Have Faith: Born again

What does that even mean?


Sometimes I get caught up in phrases or terms that we see used in Christianity. This weekend I had a little hang-up about being “born again.” There are differing opinions on Jesus’ conversation with Nicodemus documented in the Gospel of John, which reads something like this: “Now there was a man of the Pharisees named Nicodemus, a member of the Jewish ruling council. He came to Jesus at night and said, ‘Rabbi, we know you are a teacher who has come from God. For no one could perform the miraculous signs you are doing if God were not with him.’

In reply Jesus declared, “I tell you the truth, no one can see the kingdom of God unless he is born again.”

Of course Nicodemus is incredulous at this, and wants to know how someone can re-enter his mother’s womb when he is already old. Jesus repeats what he said earlier about entering the kingdom of God, but adds, “No one can enter the kingdom of God unless he is born of water and the Spirit. Flesh gives birth to flesh, but the Spirit gives birth to spirit.” So my first interpretation of this is that being “born again” relates to baptism, since Jesus talks about water and the Spirit. But when I listen or read about the term in regard to various Christian denominations, it seems like born again means that a person must go through a more spiritual rebirth, a real version of a come-to-Jesus moment — a time when he or she lets go and lets God, as they say.

Letting go and letting God is tricky for someone like myself who likes to know what’s happening five days before it happens, and then wants to control the outcome ahead of time. Maybe that’s why I get so hung up on being born again. Besides, wasn’t the first time mind-blowing enough?

After an entire morning, with coffee at least, mulling this over, I’ve come to a decision as to how I’m going to interpret and feel about that particular phrase relative to Christianity.

There’s something in Catholicism that we usually call “conversion,” and I think it must be similar to the phrase “born again.” Both terms in context apply to having a deeper, “personal relationship” with Jesus. I understand this to mean that we truly live our lives the way we understand Jesus led his. The grace, forgiveness, and love He demonstrates in the Bible should be evident in our lives as well. Now that’s something to live up to. All those fundamental principles to live by seem like a no-brainer to us, but they sure are hard to carry out sometimes.

Having a personal relationship with Jesus also means to me that I would do well to work on my prayer life and all those conversations I have with Jesus. Maybe I could do less bargaining, and more expressing gratitude, and asking for forgiveness. Most of all, I could be more mindful of Jesus and the way He works in my life. I could be more mindful of all the love I receive instead of all the hate I perceive.

I’ve decided that it might be best if when I wake up in the morning, I remember that I can choose to follow Jesus’ example every single day. Instead of cursing when I see that someone used the last drop of milk and now I have none for my coffee, I can try it black, or I can run to the store and grab some milk. Better yet, I could treat myself to a coffee from Mocha Mott’s on my way in to work. Instead of rolling my eyes when my husband misplaces his keys for the 100th time this month, I could just pitch in (sans eye rolling), and help him find them. There are literally millions of things I could reconsider, and in doing so bring that grace into my life more fully. It all comes down to mindfulness, doesn’t it?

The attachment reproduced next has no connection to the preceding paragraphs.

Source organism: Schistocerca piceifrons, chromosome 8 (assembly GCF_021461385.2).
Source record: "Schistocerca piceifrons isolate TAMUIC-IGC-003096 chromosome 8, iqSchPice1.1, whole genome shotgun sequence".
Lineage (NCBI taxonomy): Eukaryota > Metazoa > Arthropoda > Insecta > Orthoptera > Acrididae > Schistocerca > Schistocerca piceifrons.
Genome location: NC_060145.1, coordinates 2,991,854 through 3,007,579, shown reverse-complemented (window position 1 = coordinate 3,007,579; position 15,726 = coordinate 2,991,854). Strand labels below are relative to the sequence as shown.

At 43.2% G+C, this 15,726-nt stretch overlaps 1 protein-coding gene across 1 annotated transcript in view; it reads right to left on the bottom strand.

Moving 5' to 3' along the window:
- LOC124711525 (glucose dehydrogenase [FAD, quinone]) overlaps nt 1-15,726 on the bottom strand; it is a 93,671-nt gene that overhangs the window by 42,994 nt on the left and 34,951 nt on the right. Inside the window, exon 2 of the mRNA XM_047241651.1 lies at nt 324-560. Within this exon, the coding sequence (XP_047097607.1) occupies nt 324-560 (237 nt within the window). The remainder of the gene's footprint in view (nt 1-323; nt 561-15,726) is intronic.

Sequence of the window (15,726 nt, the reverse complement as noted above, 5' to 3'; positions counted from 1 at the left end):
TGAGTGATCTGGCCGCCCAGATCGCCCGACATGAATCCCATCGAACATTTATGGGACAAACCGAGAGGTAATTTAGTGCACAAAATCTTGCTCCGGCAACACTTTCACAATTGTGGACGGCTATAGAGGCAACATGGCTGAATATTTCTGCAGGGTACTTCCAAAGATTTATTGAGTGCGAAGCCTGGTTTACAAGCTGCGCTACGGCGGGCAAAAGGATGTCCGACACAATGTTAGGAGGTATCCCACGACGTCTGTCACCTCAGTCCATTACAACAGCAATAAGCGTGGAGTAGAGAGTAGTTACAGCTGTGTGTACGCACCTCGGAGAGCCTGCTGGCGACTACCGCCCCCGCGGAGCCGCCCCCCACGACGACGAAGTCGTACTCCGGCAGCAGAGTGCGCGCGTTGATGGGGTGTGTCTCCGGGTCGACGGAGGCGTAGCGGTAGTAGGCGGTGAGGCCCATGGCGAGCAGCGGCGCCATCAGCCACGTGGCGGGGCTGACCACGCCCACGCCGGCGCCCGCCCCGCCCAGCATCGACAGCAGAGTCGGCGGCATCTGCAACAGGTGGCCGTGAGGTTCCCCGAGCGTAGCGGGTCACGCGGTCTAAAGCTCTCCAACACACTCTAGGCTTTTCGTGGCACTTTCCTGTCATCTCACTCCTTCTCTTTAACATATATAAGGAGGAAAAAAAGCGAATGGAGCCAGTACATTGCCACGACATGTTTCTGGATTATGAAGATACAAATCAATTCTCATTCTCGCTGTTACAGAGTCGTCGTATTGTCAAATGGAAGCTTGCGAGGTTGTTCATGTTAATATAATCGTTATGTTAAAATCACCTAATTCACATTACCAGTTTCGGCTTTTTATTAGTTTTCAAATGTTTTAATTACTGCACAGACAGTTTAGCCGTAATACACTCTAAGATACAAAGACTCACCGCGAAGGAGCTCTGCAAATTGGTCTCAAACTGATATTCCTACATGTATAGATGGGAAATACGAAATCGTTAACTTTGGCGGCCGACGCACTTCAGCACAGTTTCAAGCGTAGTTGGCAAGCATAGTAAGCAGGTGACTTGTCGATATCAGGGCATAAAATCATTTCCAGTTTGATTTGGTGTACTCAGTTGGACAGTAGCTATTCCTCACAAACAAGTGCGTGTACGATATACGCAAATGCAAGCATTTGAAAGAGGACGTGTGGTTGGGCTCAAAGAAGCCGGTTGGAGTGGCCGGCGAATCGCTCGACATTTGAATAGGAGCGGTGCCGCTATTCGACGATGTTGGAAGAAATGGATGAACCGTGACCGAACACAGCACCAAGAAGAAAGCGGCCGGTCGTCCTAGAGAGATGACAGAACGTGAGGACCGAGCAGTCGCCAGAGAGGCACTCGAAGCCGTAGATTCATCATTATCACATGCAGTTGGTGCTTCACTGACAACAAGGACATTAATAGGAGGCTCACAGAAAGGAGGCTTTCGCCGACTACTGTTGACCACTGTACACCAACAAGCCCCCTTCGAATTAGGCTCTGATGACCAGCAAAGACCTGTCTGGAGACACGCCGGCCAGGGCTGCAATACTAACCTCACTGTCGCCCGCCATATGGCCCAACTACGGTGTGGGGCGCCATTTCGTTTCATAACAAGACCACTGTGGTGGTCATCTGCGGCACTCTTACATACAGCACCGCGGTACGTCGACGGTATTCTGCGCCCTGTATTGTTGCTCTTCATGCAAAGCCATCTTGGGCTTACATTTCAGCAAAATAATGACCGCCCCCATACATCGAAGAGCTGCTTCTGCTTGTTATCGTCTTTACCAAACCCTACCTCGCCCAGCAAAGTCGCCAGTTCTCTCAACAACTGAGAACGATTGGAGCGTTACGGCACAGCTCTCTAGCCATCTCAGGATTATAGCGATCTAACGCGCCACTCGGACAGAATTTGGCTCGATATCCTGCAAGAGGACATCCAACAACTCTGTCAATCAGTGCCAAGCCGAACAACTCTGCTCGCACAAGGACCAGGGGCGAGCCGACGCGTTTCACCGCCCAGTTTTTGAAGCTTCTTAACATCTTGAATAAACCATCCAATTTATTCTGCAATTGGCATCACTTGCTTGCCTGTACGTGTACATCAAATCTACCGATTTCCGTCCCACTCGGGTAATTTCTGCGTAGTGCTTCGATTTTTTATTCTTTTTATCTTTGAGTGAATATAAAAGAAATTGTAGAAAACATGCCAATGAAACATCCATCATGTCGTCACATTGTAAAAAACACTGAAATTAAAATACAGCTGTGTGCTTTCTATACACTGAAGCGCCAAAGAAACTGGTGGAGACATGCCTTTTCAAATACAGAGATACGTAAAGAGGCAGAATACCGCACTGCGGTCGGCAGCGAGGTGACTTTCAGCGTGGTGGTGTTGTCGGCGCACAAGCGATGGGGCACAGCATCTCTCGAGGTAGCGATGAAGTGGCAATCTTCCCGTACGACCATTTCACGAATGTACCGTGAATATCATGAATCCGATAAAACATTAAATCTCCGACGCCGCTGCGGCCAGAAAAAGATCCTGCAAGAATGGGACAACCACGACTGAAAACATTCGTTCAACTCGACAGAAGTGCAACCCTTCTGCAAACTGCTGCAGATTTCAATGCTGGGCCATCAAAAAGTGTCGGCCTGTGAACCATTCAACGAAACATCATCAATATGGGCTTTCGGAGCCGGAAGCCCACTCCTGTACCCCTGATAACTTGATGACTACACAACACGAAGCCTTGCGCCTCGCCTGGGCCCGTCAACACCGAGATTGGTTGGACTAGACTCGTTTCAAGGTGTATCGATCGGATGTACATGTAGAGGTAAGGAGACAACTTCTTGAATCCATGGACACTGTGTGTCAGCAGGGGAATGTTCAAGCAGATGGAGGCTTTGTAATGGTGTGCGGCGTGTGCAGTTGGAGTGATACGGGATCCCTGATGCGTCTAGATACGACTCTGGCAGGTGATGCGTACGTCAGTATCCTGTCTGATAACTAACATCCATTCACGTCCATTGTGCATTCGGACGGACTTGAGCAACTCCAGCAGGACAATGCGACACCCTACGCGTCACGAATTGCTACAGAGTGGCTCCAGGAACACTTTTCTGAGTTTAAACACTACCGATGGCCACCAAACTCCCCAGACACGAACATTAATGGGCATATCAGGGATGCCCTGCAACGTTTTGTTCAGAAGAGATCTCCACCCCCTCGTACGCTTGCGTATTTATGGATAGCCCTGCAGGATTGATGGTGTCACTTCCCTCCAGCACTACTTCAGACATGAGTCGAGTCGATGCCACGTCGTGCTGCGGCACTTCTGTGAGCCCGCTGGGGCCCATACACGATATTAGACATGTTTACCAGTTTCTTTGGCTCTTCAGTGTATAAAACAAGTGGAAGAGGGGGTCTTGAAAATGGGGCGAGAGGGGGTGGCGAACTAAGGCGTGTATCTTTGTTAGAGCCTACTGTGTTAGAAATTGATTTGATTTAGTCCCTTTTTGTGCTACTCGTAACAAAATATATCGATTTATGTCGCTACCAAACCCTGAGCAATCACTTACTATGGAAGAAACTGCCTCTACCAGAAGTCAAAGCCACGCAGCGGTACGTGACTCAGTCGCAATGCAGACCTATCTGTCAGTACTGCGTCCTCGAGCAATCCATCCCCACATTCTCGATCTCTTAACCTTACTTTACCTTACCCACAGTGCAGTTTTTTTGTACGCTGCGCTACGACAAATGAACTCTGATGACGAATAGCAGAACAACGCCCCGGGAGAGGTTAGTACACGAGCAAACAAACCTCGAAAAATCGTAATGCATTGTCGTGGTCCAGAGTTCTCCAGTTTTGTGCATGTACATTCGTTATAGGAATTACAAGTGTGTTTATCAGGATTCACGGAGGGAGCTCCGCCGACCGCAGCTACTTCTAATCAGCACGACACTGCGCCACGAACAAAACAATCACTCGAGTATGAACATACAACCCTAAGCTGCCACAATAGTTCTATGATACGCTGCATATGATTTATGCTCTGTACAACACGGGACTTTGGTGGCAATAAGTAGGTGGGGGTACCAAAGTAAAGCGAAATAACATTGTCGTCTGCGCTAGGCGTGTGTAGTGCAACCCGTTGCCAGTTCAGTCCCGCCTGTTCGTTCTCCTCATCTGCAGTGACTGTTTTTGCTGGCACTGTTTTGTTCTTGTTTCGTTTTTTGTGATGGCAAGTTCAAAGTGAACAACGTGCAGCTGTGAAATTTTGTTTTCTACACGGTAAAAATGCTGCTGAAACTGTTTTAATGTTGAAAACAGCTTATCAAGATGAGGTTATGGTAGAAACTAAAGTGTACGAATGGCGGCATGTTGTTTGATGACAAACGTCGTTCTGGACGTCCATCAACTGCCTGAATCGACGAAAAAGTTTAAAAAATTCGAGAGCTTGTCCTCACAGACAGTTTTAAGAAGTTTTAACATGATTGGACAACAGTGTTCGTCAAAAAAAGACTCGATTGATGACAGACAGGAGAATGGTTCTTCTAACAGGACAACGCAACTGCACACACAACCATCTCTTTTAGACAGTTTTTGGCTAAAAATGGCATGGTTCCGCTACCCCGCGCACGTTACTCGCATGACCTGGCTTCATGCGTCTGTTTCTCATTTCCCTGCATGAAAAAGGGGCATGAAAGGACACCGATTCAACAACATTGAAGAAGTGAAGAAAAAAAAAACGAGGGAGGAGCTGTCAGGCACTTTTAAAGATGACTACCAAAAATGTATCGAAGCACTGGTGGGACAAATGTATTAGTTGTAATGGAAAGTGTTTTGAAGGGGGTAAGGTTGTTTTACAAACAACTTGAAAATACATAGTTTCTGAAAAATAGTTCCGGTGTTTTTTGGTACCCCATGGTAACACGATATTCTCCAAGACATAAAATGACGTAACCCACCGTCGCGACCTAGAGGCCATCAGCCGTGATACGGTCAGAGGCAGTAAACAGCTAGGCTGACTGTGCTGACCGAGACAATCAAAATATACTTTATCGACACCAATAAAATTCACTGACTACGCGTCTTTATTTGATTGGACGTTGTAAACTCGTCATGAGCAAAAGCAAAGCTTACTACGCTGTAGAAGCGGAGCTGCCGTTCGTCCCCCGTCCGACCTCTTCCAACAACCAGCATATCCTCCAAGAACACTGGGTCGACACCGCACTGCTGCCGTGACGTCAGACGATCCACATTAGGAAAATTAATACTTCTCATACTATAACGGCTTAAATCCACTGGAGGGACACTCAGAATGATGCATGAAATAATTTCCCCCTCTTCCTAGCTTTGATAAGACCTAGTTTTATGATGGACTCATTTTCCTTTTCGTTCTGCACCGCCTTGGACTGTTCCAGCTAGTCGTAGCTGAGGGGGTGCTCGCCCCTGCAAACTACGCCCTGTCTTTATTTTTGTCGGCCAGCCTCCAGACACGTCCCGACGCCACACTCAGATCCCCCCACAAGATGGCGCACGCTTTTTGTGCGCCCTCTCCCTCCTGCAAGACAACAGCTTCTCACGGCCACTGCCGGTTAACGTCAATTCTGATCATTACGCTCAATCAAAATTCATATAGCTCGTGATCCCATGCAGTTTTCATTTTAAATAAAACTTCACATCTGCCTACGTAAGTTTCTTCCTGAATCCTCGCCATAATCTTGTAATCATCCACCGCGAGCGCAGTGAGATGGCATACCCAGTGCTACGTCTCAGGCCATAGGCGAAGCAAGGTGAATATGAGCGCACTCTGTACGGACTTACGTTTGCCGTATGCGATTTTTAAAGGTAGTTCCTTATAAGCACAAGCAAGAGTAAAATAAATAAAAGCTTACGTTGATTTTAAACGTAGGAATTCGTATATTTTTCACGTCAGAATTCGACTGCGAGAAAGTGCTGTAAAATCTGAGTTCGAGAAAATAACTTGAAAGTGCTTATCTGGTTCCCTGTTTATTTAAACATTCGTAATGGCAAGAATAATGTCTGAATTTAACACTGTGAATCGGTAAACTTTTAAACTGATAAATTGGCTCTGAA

I better wrap this up — I’ve got a whole lot to work on. 

If you have news or ideas for Have Faith, email me at connie@mvtimes.com.



  1. For many doctrines in Scripture there is symmetry: darkness and life, shame and boldness, the new earth and the lake of fire, blessing and cursing, freedom and bondage, and so on. The same is true with birth and death. Because of Adam’s sin, there are two possible births and two possible deaths. Once a person is born, he is certain to experience at least one of the two possible deaths. But whether he experiences two deaths or two births will depend entirely on whether he believes in the Lord Jesus Christ for eternal life during his life before he dies physically. If he does not, then he will experience the second death and will never experience eternal life. But if he does believe in Jesus, then he has eternal life and will never experience the second death.

  2. Pastafarianism seems more rational and plausible all the time.
    I am also thankful that Andy clarified all this for us. I, in particular am quite relieved that Andy
    clarified the part about the “second death”. The nuns had me totally convinced that I was going to have eternal life, but it was going to be spent suffering in hell by the time I was 10.
    I will sleep better tonight knowing that I will just die and skip the eternal suffering because I didn’t agree with someone else’s opinion about what happens after our physical death.

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